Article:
This evening I decided to consult another source. I found an article dealing with this very question in the book, Hard Sayings of the Bible. The author, Kaiser, makes the case that reading this statement in the context of the entire letter leads one to the conclusion that Paul is addressing a specific problem in the church at Corinth. The author wrote,

If Paul believed that women should be silent in the churches in a comprehensive, universal sense, he would not have spent so much time instructing women what to do with their heads; he would have simply forbidden their practice of praying and prophesying in the assembled congregation.

He goes on to write, “The injunction must be understood within its own context as addressing a problem in Corinth which needed correcting (Kaiser, 1997, p. 615).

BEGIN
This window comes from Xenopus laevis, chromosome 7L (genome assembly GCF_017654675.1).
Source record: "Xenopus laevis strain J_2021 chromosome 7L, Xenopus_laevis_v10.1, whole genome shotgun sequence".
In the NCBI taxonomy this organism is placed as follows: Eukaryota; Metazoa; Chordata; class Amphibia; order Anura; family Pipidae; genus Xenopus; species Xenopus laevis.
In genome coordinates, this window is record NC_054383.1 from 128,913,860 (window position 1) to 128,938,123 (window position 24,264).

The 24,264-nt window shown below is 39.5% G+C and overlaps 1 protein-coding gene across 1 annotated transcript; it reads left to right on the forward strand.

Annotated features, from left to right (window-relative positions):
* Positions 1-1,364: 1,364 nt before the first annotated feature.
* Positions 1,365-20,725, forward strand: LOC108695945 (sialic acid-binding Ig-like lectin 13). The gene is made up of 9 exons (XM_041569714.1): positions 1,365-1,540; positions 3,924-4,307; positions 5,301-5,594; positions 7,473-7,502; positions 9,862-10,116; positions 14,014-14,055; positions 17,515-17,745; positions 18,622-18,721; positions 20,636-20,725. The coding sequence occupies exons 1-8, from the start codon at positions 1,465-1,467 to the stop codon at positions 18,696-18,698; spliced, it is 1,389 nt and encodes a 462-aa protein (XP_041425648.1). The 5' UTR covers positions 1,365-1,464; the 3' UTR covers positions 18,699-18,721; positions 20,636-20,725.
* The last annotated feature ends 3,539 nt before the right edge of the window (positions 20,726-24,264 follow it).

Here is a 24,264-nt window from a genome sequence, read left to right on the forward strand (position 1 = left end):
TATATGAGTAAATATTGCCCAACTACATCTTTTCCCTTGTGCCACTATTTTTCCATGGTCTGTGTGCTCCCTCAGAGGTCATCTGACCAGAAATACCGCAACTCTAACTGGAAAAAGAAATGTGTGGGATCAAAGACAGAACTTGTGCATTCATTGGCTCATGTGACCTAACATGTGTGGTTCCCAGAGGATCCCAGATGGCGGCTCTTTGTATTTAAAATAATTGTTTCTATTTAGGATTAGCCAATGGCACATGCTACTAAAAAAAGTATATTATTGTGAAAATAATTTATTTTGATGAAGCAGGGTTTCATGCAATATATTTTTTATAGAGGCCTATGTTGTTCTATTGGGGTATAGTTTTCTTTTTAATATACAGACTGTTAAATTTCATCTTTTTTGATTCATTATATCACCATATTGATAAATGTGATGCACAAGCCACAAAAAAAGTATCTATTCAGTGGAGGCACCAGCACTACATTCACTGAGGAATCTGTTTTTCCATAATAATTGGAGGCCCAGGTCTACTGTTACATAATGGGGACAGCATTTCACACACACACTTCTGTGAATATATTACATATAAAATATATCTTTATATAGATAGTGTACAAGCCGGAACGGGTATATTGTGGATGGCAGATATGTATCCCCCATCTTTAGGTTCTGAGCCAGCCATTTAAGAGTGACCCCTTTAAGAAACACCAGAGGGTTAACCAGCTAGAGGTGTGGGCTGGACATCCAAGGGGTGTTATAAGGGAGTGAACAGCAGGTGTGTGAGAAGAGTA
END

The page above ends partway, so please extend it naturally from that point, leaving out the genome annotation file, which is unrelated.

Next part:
I know there may be some out there that do not agree with this. Nevertheless, as I said to my students, we may not all agree with every detail of Christianity, but as long as we agree on the main thing we can still be in fellowship. And that main thing is Jesus is Lord. “If you confess with your mouth that Jesus is Lord and believe in your heart that God raised him from the dead, you will be saved” Romans 10:9 (ESV).


Kaiser, W. C. (1997). Hard sayings of the Bible. Downers Grove, IL: InterVarsity.

Viola, F. (n.d.) Reimagining a Woman’s Role in the Church: An Open Letter. Present Testimony Ministry. Retrieved January 7, 2010, from

Categories: Bible Tags:

Question of the day:

January 4, 2010 Leave a comment